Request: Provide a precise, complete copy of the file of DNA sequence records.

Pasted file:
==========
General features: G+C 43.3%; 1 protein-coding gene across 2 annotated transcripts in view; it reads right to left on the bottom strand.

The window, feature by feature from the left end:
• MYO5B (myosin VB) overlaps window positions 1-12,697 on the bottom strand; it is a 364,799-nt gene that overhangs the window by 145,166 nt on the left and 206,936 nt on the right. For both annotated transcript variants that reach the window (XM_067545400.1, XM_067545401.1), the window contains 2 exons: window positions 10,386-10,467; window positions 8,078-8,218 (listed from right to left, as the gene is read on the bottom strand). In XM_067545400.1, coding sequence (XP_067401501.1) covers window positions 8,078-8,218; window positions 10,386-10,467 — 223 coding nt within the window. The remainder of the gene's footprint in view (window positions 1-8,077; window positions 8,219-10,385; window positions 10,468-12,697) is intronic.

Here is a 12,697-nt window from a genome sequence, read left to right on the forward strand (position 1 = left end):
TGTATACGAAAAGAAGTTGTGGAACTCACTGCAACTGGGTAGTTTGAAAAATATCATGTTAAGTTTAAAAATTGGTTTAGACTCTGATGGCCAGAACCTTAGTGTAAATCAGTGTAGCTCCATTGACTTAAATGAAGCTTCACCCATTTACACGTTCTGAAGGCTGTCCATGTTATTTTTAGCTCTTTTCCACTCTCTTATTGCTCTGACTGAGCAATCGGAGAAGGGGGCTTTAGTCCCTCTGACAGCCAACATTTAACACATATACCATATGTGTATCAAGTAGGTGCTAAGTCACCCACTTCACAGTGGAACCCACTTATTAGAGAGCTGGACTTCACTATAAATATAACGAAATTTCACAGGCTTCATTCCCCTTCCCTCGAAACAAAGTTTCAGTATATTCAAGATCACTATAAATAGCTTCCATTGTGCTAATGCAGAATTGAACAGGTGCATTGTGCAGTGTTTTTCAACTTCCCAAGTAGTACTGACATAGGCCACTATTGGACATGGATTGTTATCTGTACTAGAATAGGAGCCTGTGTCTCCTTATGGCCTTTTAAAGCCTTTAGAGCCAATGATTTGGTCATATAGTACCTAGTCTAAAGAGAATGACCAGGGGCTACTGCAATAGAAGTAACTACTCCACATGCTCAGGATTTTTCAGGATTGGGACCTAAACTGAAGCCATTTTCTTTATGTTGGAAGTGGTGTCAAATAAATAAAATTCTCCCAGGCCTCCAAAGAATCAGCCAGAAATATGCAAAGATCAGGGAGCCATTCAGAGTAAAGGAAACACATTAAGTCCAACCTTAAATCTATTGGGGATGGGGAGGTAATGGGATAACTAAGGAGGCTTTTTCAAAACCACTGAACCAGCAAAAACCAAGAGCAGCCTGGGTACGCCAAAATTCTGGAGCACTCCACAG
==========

General features: G+C 43.3%; 1 protein-coding gene across 2 annotated transcripts in view; it reads right to left on the bottom strand.

The window, feature by feature from the left end:
• MYO5B (myosin VB) overlaps window positions 1-12,697 on the bottom strand; it is a 364,799-nt gene that overhangs the window by 145,166 nt on the left and 206,936 nt on the right. For both annotated transcript variants that reach the window (XM_067545400.1, XM_067545401.1), the window contains 2 exons: window positions 10,386-10,467; window positions 8,078-8,218 (listed from right to left, as the gene is read on the bottom strand). In XM_067545400.1, coding sequence (XP_067401501.1) covers window positions 8,078-8,218; window positions 10,386-10,467 — 223 coding nt within the window. The remainder of the gene's footprint in view (window positions 1-8,077; window positions 8,219-10,385; window positions 10,468-12,697) is intronic.

Here is a 12,697-nt window from a genome sequence, read left to right on the forward strand (position 1 = left end):
TGTATACGAAAAGAAGTTGTGGAACTCACTGCAACTGGGTAGTTTGAAAAATATCATGTTAAGTTTAAAAATTGGTTTAGACTCTGATGGCCAGAACCTTAGTGTAAATCAGTGTAGCTCCATTGACTTAAATGAAGCTTCACCCATTTACACGTTCTGAAGGCTGTCCATGTTATTTTTAGCTCTTTTCCACTCTCTTATTGCTCTGACTGAGCAATCGGAGAAGGGGGCTTTAGTCCCTCTGACAGCCAACATTTAACACATATACCATATGTGTATCAAGTAGGTGCTAAGTCACCCACTTCACAGTGGAACCCACTTATTAGAGAGCTGGACTTCACTATAAATATAACGAAATTTCACAGGCTTCATTCCCCTTCCCTCGAAACAAAGTTTCAGTATATTCAAGATCACTATAAATAGCTTCCATTGTGCTAATGCAGAATTGAACAGGTGCATTGTGCAGTGTTTTTCAACTTCCCAAGTAGTACTGACATAGGCCACTATTGGACATGGATTGTTATCTGTACTAGAATAGGAGCCTGTGTCTCCTTATGGCCTTTTAAAGCCTTTAGAGCCAATGATTTGGTCATATAGTACCTAGTCTAAAGAGAATGACCAGGGGCTACTGCAATAGAAGTAACTACTCCACATGCTCAGGATTTTTCAGGATTGGGACCTAAACTGAAGCCATTTTCTTTATGTTGGAAGTGGTGTCAAATAAATAAAATTCTCCCAGGCCTCCAAAGAATCAGCCAGAAATATGCAAAGATCAGGGAGCCATTCAGAGTAAAGGAAACACATTAAGTCCAACCTTAAATCTATTGGGGATGGGGAGGTAATGGGATAACTAAGGAGGCTTTTTCAAAACCACTGAACCAGCAAAAACCAAGAGCAGCCTGGGTACGCCAAAATTCTGGAGCACTCCACAG